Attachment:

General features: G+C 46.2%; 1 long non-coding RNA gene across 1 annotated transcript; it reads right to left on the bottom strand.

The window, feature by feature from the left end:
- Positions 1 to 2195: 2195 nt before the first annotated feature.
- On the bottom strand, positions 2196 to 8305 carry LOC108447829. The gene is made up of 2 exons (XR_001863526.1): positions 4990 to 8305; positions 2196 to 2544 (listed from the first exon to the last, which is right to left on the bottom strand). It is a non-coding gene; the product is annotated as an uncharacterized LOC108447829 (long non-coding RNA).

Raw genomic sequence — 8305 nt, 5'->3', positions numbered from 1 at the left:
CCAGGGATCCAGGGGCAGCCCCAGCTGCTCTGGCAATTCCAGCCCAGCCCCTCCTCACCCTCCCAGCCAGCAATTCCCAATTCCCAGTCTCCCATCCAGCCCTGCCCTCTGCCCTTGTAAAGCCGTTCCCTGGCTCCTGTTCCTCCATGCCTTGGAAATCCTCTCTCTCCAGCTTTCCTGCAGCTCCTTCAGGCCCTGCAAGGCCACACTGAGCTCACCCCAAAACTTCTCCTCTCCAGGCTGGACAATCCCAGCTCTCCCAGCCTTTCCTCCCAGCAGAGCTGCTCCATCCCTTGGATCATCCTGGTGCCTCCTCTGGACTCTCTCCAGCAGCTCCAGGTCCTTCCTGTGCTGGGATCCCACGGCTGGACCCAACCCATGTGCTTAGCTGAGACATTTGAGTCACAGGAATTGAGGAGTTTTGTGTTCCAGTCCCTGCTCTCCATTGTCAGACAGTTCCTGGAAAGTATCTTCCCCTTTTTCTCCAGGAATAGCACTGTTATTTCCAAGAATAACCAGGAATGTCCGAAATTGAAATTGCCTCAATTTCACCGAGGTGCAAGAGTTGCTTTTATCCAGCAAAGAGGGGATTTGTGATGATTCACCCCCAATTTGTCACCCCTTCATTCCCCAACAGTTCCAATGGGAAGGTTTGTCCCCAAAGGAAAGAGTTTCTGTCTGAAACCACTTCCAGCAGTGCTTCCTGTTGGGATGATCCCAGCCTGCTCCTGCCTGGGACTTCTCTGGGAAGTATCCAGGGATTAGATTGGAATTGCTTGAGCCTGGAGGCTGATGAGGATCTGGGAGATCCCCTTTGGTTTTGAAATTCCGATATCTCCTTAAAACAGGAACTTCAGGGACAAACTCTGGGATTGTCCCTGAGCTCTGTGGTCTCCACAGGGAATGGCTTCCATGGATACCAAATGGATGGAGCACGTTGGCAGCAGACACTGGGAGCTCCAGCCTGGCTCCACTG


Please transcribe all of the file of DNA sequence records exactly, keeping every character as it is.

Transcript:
General features: G+C 46.2%; 1 long non-coding RNA gene across 1 annotated transcript; it reads right to left on the bottom strand.

The window, feature by feature from the left end:
- Positions 1 to 2195: 2195 nt before the first annotated feature.
- On the bottom strand, positions 2196 to 8305 carry LOC108447829. The gene is made up of 2 exons (XR_001863526.1): positions 4990 to 8305; positions 2196 to 2544 (listed from the first exon to the last, which is right to left on the bottom strand). It is a non-coding gene; the product is annotated as an uncharacterized LOC108447829 (long non-coding RNA).

Raw genomic sequence — 8305 nt, 5'->3', positions numbered from 1 at the left:
CCAGGGATCCAGGGGCAGCCCCAGCTGCTCTGGCAATTCCAGCCCAGCCCCTCCTCACCCTCCCAGCCAGCAATTCCCAATTCCCAGTCTCCCATCCAGCCCTGCCCTCTGCCCTTGTAAAGCCGTTCCCTGGCTCCTGTTCCTCCATGCCTTGGAAATCCTCTCTCTCCAGCTTTCCTGCAGCTCCTTCAGGCCCTGCAAGGCCACACTGAGCTCACCCCAAAACTTCTCCTCTCCAGGCTGGACAATCCCAGCTCTCCCAGCCTTTCCTCCCAGCAGAGCTGCTCCATCCCTTGGATCATCCTGGTGCCTCCTCTGGACTCTCTCCAGCAGCTCCAGGTCCTTCCTGTGCTGGGATCCCACGGCTGGACCCAACCCATGTGCTTAGCTGAGACATTTGAGTCACAGGAATTGAGGAGTTTTGTGTTCCAGTCCCTGCTCTCCATTGTCAGACAGTTCCTGGAAAGTATCTTCCCCTTTTTCTCCAGGAATAGCACTGTTATTTCCAAGAATAACCAGGAATGTCCGAAATTGAAATTGCCTCAATTTCACCGAGGTGCAAGAGTTGCTTTTATCCAGCAAAGAGGGGATTTGTGATGATTCACCCCCAATTTGTCACCCCTTCATTCCCCAACAGTTCCAATGGGAAGGTTTGTCCCCAAAGGAAAGAGTTTCTGTCTGAAACCACTTCCAGCAGTGCTTCCTGTTGGGATGATCCCAGCCTGCTCCTGCCTGGGACTTCTCTGGGAAGTATCCAGGGATTAGATTGGAATTGCTTGAGCCTGGAGGCTGATGAGGATCTGGGAGATCCCCTTTGGTTTTGAAATTCCGATATCTCCTTAAAACAGGAACTTCAGGGACAAACTCTGGGATTGTCCCTGAGCTCTGTGGTCTCCACAGGGAATGGCTTCCATGGATACCAAATGGATGGAGCACGTTGGCAGCAGACACTGGGAGCTCCAGCCTGGCTCCACTG